Mandalay is famous for the parades it throws during Buddhist New Year, with the key float being a Mandalay swan. In order to garner public support for an end to illegal wildlife crime in the city, and to celebrate the government commitments to improved enforcement, Voices for Wildlife and the Forest Department planned Myanmar’s first wildlife street parade.

The parade, which took place on February 1, featured 14 floats including the three golden animals that represent some of the iconic species threatened by the illegal wildlife trade, as well as an entertainment float that hosted performances by pop stars Kyaw Thiha and Mee No, who performed the Breath of the Earth song for excited local audiences.

Traditional performances, including elephant dancers, marionettes, musicians and dancers traveled in the parade, and performed in front of the Mandalay Palace, near Zay Cho Market, and Mahamuni Pagoda. Three floats were made by local civil-society organizations – Second Tap Root, Natural Green Alliance and Kyaukse Technology University Students – one of which featured the Ayeyarwady river dolphin for which Mandalay and the surrounding areas are famous.

The parade route covered a huge swath of the city center, and was able to engage the community at many key locations that are both iconic in Mandalay and also important sites of trade, particularly Zay Cho Market. It connected the many communities that make up this historical capital city, and drew attention to the issue of wildlife crime, garnering support from local Mandalay residents and tourists alike.

During the opening of the parade, the Honorable U Myat Thu, Mandalay regional minister of planning and financial affairs, gave a speech highlighting the importance of the collaboration with Voices for Wildlife and supporting the goal to end wildlife crime in Mandalay and to attract tourists to the region with wildlife being a draw. He supported the ban on illegal wildlife trade in collaboration with the regional authorities.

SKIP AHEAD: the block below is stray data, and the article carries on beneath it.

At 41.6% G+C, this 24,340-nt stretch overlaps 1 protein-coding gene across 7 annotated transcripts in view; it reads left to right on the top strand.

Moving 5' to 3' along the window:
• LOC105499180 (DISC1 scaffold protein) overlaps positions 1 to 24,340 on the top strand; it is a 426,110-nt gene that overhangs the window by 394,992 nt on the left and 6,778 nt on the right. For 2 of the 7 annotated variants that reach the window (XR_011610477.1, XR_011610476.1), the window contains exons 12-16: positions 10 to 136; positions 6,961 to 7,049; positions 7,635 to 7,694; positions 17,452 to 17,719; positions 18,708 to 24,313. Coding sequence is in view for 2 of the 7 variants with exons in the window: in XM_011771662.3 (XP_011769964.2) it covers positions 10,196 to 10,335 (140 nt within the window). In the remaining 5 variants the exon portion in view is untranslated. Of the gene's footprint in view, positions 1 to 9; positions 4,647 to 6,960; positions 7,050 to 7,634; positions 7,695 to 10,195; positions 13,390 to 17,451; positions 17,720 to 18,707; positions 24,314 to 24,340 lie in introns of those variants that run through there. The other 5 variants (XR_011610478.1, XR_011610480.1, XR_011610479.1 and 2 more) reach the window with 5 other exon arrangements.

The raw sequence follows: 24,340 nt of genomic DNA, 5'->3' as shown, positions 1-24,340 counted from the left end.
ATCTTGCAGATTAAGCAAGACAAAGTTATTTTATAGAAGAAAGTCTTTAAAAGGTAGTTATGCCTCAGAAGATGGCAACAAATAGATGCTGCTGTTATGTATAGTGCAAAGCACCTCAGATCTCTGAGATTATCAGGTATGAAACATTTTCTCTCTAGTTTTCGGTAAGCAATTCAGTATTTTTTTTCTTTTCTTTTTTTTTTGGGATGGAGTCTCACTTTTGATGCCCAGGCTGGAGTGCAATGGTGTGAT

Nick Cox, country director for WWF Myanmar, commended the Mandalay government authorities for preserving their natural heritage and the natural heritage of the whole country.

“We thank the national and regional governments for their enlightened stance, for being progressive in banning the illegal wildlife trade and enforcing that ban – something that many other countries in Southeast Asia have yet do,” Cox said. “This ban is the first step to an illegal-wildlife-free Myanmar, and to ensuring thriving wildlife tourism in Myanmar. This ban will ensure that your children and grandchildren grow up in a country blessed with wildlife.”

A Mandalay free of illegal wildlife trade would do a great deal to improve the situation for the wildlife of Southeast Asia and the world. As the golden tiger, pangolin and elephant paraded through town and shone in the sun, the future for their species seemed brighter.

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Mia Signs is the communications manager for WWF-Greater Mekong's work on illegal wildlife trade, as well as for the WWF initiative to Close Asia's Ivory Markets. She is based in Vientiane, Laos.